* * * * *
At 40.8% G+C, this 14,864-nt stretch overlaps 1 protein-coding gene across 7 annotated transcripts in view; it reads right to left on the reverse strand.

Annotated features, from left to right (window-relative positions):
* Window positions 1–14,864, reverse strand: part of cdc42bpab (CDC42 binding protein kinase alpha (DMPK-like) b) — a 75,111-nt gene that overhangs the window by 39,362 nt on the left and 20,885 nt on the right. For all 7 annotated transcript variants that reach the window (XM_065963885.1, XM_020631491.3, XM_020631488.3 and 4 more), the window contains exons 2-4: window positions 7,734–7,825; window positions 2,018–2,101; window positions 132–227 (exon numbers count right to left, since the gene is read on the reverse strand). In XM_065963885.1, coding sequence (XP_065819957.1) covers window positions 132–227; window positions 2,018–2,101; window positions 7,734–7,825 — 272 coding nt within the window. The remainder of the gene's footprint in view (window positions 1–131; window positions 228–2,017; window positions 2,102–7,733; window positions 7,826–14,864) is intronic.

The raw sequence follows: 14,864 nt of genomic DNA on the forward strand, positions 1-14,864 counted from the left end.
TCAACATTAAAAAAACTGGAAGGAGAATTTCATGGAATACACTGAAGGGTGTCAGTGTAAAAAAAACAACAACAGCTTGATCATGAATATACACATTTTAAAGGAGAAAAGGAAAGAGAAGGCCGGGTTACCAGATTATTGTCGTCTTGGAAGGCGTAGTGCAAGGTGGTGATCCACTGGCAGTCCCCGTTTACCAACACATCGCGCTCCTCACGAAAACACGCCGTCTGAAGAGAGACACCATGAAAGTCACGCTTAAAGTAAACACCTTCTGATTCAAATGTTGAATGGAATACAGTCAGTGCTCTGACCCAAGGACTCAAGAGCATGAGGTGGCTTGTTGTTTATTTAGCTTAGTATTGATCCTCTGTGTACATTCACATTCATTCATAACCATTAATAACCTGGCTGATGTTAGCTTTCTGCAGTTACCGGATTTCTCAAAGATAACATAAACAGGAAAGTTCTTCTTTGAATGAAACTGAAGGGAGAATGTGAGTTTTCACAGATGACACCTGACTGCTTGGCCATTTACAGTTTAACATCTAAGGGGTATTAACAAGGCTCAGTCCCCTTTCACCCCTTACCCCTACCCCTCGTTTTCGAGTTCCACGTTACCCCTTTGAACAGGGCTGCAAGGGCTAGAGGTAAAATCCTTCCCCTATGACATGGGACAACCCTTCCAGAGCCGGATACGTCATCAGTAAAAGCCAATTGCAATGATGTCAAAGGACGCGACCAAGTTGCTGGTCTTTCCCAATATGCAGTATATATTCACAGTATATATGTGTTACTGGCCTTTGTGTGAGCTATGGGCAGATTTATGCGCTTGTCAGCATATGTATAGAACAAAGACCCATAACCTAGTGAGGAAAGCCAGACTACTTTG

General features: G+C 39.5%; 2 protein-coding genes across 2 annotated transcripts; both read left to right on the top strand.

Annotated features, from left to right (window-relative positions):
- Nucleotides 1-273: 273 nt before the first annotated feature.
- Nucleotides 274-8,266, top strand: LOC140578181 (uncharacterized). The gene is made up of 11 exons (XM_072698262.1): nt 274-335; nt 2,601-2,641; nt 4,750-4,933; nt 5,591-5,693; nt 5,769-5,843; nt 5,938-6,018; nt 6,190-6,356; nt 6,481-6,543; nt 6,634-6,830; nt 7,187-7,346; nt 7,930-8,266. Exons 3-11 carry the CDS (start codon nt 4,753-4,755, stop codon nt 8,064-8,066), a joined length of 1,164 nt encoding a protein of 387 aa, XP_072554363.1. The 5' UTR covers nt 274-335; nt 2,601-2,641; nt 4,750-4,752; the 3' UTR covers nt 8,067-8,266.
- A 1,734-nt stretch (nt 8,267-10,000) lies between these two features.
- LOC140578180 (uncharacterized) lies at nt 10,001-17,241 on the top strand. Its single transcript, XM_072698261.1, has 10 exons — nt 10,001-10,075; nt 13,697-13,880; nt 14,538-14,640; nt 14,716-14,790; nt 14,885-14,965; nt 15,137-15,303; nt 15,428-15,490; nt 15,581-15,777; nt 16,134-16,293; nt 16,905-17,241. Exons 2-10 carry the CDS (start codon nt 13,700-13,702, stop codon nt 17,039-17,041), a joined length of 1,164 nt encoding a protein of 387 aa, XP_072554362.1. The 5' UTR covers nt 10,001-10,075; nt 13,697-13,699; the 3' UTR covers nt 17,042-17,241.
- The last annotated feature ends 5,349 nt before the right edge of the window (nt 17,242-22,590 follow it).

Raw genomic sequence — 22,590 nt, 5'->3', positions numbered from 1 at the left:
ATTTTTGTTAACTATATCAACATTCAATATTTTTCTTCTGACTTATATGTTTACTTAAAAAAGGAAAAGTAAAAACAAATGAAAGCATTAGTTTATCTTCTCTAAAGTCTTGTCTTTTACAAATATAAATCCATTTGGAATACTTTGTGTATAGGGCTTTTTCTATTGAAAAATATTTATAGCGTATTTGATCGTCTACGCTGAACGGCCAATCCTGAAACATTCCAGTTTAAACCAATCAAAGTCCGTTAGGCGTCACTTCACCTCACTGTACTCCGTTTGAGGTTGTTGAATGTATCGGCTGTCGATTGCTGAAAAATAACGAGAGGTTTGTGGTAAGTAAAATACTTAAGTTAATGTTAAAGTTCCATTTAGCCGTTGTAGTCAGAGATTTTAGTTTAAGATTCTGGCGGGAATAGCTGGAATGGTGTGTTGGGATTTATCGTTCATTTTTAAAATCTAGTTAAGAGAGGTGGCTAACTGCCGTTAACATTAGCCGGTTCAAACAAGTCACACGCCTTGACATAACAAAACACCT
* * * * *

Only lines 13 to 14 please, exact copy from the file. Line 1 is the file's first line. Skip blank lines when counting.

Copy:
Raw genomic sequence — 22,590 nt, 5'->3', positions numbered from 1 at the left:
ATTTTTGTTAACTATATCAACATTCAATATTTTTCTTCTGACTTATATGTTTACTTAAAAAAGGAAAAGTAAAAACAAATGAAAGCATTAGTTTATCTTCTCTAAAGTCTTGTCTTTTACAAATATAAATCCATTTGGAATACTTTGTGTATAGGGCTTTTTCTATTGAAAAATATTTATAGCGTATTTGATCGTCTACGCTGAACGGCCAATCCTGAAACATTCCAGTTTAAACCAATCAAAGTCCGTTAGGCGTCACTTCACCTCACTGTACTCCGTTTGAGGTTGTTGAATGTATCGGCTGTCGATTGCTGAAAAATAACGAGAGGTTTGTGGTAAGTAAAATACTTAAGTTAATGTTAAAGTTCCATTTAGCCGTTGTAGTCAGAGATTTTAGTTTAAGATTCTGGCGGGAATAGCTGGAATGGTGTGTTGGGATTTATCGTTCATTTTTAAAATCTAGTTAAGAGAGGTGGCTAACTGCCGTTAACATTAGCCGGTTCAAACAAGTCACACGCCTTGACATAACAAAACACCT